Travel: Conquering The Fear of the Unknown

Travel •4 min read
By: Dustin Delatore

The first thing that comes to mind when I hear fear is a common quote from childhood coaches, “Fear is weakness leaving the body,” or those No Fear t-shirts, publicly displaying your level of badassery.

The oldest and strongest emotion of mankind is fear, and the oldest and strongest kind of fear is fear of the unknown

– H.P. Lovecraft 1

Ultimately, the medical definition of the term fear is the unpleasant emotional state consisting of psychological and psychophysiological responses to a real external threat or danger.2 Fear is the natural human instinct wired in our brains to generally help us survive. Though the progress humans have made, especially in recent years, offers us luxuries in life for which we no longer need to fear.

Regardless, of our inability to control these emotions, more often than not, ends with us surrendering to them. Thinking fear is here to protect us we insist on ignoring the possibility that it may be irrational.

I’m not trying to discredit fear completely, but wish to establish a basis for whether dismissing some may benefit, or better yet, serve a purpose and make us stronger.

While traveling abroad, I’m forced to confront my fear of the unknown. Through conquering my fears though I encounter a notable change in how I perceive life. Overall, I attribute most of my inspiring experiences with having the strength to overcome my fear of the unknown.

Embrace the unknown

To start, in February I had a nervous breakdown packing for my trip. After years of planning and remembering my excitement levels reaching extraordinary heights I was still left in near tears once the time arrived. Looking at an empty room and a floor full of clothes I couldn’t help but worry. The tickets were booked, the journey was beginning, yet I sat there with many questions still unanswered. What was I leaving behind? Financially, will I survive abroad and when I return? What can I expect out there?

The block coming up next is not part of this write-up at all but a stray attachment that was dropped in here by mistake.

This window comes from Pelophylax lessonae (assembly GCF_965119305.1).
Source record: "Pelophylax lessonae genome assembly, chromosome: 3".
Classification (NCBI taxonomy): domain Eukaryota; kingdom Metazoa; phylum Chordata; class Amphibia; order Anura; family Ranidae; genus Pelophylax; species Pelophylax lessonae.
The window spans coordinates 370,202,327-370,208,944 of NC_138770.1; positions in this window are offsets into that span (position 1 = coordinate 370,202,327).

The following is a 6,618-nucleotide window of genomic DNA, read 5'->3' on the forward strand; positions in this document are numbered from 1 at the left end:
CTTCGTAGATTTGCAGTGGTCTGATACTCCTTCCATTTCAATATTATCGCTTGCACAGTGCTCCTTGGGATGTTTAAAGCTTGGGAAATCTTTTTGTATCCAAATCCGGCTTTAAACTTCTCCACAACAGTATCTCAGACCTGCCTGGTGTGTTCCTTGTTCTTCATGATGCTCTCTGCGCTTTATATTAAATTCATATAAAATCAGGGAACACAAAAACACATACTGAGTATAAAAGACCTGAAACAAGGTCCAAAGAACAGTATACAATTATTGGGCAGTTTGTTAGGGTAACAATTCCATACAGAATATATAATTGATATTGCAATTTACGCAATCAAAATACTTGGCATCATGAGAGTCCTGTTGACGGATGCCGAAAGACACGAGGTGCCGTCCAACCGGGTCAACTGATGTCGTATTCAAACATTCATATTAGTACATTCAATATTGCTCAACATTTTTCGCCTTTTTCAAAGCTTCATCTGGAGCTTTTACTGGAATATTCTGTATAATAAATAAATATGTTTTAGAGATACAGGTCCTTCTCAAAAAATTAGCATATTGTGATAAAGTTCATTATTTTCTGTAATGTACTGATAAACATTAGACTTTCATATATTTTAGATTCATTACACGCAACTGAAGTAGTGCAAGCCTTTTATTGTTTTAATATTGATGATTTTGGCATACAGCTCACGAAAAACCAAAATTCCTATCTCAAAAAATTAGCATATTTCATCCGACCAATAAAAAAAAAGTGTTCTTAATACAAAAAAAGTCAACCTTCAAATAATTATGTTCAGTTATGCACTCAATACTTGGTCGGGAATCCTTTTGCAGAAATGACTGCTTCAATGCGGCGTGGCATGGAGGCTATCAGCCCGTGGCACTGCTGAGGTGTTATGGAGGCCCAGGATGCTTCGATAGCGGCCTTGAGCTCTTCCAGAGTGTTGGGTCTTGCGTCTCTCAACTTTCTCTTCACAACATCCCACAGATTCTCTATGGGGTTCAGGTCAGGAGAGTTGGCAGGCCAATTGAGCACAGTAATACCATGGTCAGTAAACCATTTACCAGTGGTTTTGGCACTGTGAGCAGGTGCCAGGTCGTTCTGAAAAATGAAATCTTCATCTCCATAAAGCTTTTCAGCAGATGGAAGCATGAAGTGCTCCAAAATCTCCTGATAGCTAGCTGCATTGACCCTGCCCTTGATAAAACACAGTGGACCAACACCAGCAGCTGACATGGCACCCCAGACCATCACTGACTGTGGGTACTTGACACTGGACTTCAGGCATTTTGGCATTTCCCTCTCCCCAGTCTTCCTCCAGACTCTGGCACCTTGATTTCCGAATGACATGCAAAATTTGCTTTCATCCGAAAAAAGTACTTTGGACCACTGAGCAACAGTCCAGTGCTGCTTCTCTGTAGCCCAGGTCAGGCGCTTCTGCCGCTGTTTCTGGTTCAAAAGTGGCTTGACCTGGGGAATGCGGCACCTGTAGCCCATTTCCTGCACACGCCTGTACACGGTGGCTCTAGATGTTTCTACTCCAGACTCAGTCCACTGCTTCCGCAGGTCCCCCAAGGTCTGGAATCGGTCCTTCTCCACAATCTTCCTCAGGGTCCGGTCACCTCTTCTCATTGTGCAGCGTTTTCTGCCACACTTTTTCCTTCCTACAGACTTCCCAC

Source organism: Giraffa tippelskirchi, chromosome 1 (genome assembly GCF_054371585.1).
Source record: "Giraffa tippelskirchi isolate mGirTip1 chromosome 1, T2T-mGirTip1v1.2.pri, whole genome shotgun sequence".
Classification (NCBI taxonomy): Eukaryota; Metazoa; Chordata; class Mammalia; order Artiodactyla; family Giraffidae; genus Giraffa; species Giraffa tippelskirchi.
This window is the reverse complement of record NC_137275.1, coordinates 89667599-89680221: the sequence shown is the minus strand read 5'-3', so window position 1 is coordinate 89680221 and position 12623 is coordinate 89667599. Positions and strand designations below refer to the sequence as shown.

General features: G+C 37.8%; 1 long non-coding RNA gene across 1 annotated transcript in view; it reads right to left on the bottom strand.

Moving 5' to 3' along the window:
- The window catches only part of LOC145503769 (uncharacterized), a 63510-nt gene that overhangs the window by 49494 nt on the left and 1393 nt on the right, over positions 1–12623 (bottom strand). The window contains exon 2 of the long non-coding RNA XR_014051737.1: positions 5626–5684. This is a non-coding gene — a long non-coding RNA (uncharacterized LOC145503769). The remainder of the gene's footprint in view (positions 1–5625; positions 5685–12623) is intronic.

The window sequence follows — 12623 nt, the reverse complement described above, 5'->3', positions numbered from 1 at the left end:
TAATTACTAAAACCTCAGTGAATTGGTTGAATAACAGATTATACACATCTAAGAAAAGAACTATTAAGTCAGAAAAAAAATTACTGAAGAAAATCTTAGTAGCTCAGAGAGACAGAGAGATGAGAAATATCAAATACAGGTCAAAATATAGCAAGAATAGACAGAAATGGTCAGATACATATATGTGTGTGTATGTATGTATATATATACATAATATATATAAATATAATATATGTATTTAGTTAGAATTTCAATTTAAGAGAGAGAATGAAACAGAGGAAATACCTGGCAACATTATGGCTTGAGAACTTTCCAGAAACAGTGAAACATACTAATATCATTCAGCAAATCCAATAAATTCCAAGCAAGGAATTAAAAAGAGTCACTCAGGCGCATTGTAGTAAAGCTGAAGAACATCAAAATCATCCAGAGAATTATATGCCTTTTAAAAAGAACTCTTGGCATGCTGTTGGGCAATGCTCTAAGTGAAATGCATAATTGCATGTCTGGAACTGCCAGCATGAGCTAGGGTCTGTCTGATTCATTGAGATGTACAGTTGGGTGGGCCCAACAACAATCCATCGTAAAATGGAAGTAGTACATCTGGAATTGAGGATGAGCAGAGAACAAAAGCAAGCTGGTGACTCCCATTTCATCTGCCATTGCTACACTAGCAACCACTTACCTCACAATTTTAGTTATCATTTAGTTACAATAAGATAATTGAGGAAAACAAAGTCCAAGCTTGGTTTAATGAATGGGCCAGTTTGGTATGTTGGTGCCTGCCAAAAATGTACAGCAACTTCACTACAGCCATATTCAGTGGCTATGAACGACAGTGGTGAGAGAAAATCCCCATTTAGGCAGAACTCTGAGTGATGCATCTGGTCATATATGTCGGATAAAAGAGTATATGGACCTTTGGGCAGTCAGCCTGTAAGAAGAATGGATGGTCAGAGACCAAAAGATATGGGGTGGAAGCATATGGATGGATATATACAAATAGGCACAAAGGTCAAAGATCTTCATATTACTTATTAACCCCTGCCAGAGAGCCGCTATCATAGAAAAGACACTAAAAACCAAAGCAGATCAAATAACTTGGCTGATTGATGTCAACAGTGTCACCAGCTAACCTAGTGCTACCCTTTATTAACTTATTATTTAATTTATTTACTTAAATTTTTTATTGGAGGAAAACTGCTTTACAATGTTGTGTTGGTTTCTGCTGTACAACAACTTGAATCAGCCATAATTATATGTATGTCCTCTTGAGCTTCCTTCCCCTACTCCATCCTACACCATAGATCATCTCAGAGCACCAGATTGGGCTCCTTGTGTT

After a moment, my mood had diminished. I began to acknowledge that, soon enough, I will be abroad in an unknown territory. I was losing myself. My passion to remain in control was fleeting. I had no choice but to change my lifestyle and become, in a sense, more reactive. Embracing the inevitability settled me as I set off on my journey with an open mind.

Alter your thought process to overcome obstacles

After submitting to my inhibitions to control the situation I came upon an odd feeling of liberation. I had bound myself to regularly dive into the unknown by traveling to the various destinations. I devised a plan that would alter how I thought. At least enough to overcome my fear a little more.

I ventured to not coordinate any future destinations without consulting friends at my current location. Trusting in people and their recommendations, I was able to see areas I had no intentions of visiting. Looking back, almost all the places I’ve stayed weren’t on my original list. Another major component that helped set me at ease was the technology of today. My trip would have been more difficult if it weren’t for the major applications Facebook Groups, Messenger, Google Maps (offline), and Google Translate (offline).

Take one step at a time

Though the fear still resides within me I now ignore it and embrace what’s coming next. There have been several times where nearly everything has gone wrong. Instead of worrying I act on one problem at a time.

Unbeknownst to me, some random event occurs and typically gets me to my next step. When I’m present and release control, I think to myself, “Now may suck but eventually this will pass. Time is on my side, what follows will be great”.

Taking that first step gets you closer to where you need to go. We may think in leaps and bounds but we can only act one step at a time. Your fear is in the leap. Ignoring the leap and looking down you have a smaller chance of falling.

A great book I read, was by Seth Godin, Poke the Box. The book dives into conquering the fears of starting a business but can be understood on a much larger scale.

Finally, I want to leave a quote that resonates with me:

Worry is like a rocking chair: it gives you something to do but never gets you anywhere 3

  1. H.P. Lovecraft, Supernatural Horror in Literature 

  2. Miller-Keane Encyclopedia and Dictionary of Medicine, Nursing, and Allied Health, Seventh Edition. © 2003 by Saunders, an imprint of Elsevier, Inc. All rights reserved. 

  3. By Erma Bombeck, Glenn Turner, Van Wilder. Who said it first?